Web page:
From Hiroshima’s Shadow; this post is based on the contribution by Robert L. Messer, entitled “New Evidence on Truman’s Decision.”
Once again we mark the anniversary of one of the more horrific events of a horrific war, the dropping of the atomic bomb on Hiroshima, and, subsequently, Nagasaki. Before I come to the specific topic of what President Truman knew and when he knew it regarding the position of the Japanese toward surrender and / or imminent defeat (without invasion), I suggest it is worth considering this first-hand account, from the ground at Hiroshima, of that terrible day; as a reminder of context, this is necessary.
Messer points to information discovered when Truman’s private journals and letters became public:
The first batch of this new evidence on the bomb decision surfaced in 1979. It had been misfiled among the family records of Truman’s press secretary at the Truman presidential library.
Four years after the discovery of Truman’s Potsdam diary a second batch of new evidence of Truman’s contemporary thinking on matters relating to the use of the bomb turned up among his widows private papers.
The declassification of government documents and presidential papers, and the release of privately held manuscript sources such as Stimson’s private diary forced a revision if not total refutation of accepted orthodoxy.
From this evidence, Messer concludes that “Truman had already concluded that Japan was about to capitulate.” No bomb necessary.
Truman was not in the dark regarding the power of the bomb, as he noted: “the most terrible bomb in the history of the world.” He recognized that technology was moving faster that morals: “I hope for some sort of peace – but I fear that machines are ahead of morals by some centuries and when morals catch up perhaps there’ll be no reason for any of it.”
So, Truman knew he was making an immoral decision.
He knew quite well Stalin’s commitment to enter the war against Japan three months after the defeat of Germany: “He’ll [Stalin] be in Jap War on August 15th…. Fini Japs when that comes about.”
From Potsdam: “I’ve gotten what I came for – Stalin goes to war on August 15 with no strings on it…. I’ll say that we’ll end the war a year sooner now, and think of the kids who won’t be killed.”
The war would end with Soviet entry by August 15 according to Truman, less than ten days after the bomb was unnecessarily (for this purpose) exploded over Hiroshima.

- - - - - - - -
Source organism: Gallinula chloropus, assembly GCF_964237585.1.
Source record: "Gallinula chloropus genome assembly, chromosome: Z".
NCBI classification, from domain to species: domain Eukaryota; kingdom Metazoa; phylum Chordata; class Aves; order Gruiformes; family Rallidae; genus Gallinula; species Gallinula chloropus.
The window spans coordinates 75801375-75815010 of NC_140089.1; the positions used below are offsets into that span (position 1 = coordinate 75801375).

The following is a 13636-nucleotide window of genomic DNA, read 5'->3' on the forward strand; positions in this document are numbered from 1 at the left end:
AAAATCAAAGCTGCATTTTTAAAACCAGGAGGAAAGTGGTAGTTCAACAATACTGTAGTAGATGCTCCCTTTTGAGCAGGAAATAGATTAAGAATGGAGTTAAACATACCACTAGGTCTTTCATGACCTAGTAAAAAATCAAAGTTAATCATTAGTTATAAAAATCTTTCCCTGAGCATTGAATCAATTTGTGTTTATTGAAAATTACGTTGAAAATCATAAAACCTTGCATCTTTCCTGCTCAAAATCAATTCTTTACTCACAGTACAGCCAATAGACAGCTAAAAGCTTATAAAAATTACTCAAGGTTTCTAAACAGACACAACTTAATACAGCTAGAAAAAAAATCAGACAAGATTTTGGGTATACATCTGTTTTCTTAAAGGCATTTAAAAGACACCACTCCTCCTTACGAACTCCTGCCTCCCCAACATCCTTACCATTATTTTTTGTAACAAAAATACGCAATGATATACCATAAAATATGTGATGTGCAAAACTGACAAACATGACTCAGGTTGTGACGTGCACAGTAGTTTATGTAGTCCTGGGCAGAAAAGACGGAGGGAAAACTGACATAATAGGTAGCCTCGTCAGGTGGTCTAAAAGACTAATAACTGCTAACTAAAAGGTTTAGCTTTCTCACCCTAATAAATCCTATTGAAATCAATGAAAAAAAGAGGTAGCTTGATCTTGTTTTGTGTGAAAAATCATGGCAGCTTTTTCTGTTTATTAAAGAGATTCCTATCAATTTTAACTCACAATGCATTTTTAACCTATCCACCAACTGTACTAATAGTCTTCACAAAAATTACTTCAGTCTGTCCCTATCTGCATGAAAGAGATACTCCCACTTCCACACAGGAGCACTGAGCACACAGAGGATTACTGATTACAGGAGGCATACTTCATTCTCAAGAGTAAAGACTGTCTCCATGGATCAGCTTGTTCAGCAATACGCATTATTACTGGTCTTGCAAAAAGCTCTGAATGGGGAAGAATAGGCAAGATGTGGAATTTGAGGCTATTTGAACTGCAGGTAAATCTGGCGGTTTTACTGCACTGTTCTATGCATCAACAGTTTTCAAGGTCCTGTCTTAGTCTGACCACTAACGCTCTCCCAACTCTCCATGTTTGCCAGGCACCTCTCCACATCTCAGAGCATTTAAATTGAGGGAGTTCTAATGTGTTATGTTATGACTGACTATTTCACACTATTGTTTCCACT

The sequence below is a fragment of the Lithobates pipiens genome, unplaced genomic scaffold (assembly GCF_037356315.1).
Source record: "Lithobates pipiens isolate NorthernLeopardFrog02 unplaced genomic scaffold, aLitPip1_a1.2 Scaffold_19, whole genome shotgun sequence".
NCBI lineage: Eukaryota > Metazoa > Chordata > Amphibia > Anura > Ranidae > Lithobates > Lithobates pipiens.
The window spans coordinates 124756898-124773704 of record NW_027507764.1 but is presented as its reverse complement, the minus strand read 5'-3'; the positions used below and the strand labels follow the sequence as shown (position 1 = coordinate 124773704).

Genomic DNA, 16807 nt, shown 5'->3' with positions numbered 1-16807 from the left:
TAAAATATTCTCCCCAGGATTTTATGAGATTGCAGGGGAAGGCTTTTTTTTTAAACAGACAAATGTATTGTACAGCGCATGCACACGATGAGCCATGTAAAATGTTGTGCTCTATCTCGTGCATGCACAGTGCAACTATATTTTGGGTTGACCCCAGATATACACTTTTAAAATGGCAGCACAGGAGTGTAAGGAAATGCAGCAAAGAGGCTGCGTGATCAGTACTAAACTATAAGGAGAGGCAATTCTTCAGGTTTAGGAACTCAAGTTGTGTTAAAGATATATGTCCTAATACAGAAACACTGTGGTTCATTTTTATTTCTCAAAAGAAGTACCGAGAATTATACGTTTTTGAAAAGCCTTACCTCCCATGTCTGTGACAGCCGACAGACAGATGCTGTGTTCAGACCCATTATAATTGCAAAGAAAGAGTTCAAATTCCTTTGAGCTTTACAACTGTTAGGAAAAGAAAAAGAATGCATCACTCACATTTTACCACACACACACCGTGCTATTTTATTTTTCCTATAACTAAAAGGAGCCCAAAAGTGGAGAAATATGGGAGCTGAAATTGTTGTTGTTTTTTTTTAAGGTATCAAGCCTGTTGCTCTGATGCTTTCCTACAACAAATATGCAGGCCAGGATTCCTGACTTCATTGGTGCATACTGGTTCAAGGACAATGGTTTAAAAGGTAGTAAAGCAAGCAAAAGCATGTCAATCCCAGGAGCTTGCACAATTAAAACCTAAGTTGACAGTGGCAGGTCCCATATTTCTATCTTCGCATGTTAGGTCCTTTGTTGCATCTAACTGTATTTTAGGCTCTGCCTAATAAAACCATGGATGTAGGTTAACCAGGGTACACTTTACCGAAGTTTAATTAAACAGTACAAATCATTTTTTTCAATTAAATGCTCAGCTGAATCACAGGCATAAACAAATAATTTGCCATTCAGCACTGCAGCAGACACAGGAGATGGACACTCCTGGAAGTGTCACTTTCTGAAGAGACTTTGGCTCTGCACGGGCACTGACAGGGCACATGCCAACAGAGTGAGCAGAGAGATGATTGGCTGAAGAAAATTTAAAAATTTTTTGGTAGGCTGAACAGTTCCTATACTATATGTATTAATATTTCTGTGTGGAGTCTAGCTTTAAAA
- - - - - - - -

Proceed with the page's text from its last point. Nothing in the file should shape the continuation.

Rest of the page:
With such sentiments, you would think Truman would explore every possible avenue to avoid unleashing this hell. Needless to say, you would be wrong.
He was the only person who had the final say – not only on whether the bomb would be used at all, but when and how it would be used.
Like maybe over some uninhabited island over the Pacific, as a show of force?
“[I] believe Japs will fold up before Russia comes in. I am sure that will when Manhattan appears over their homeland.”
Why drop the bomb on August 6 if the end was at hand just a few days later?
As Messer notes: “The bomb would shorten the war by days rather than months.”
Others have concluded, on solid basis, that the war could have ended months before the dropping of the bomb – Japan was ready to surrender and had been making many overtures through several channels to this effect. The primary hindrance was the insistence by the United States government (first Roosevelt, then Truman) of unconditional surrender, including the dethroning of the emperor. A secondary hindrance might very well have been the desire to use the bomb.
Less than one year after the end of the war, the US Strategic Bombing Survey’s official report on the Pacific War appeared. The authors concluded that…
“the Hiroshima and Nagasaki atomic bombs did not defeat Japan….certainly prior to December 31, 1945 and in all probability prior to November 1, 1945 Japan would have surrendered, even if the atomic bombs had not been dropped, even if Russia had not entered the war, and even if no invasion had been planned or contemplated.” (emphasis added)
Truman’s response to this report? He put Stimson to work to set the record straight (meaning, establish the desired narrative). Much of the propaganda associated with the official narrative can be traced to Stimson’s efforts, as documented by McGeorge Bundy.
It shouldn’t be left unsaid: Hiroshima (and Nagasaki) should not be looked at in a vacuum; these atrocities were merely continuation of the precedents set in Hamburg, Dresden, and Tokyo – the firebombing of civilian populations, with little or no military relevance.
What is different? Hiroshima and Nagasaki stand out as a symbol – a mushroom cloud; the inevitable use of the newest weapon:
Imagine a time when it all began
In the dying days of a war
A weapon that would settle the score
Whoever found it first would be sure to do their worst
They always had before...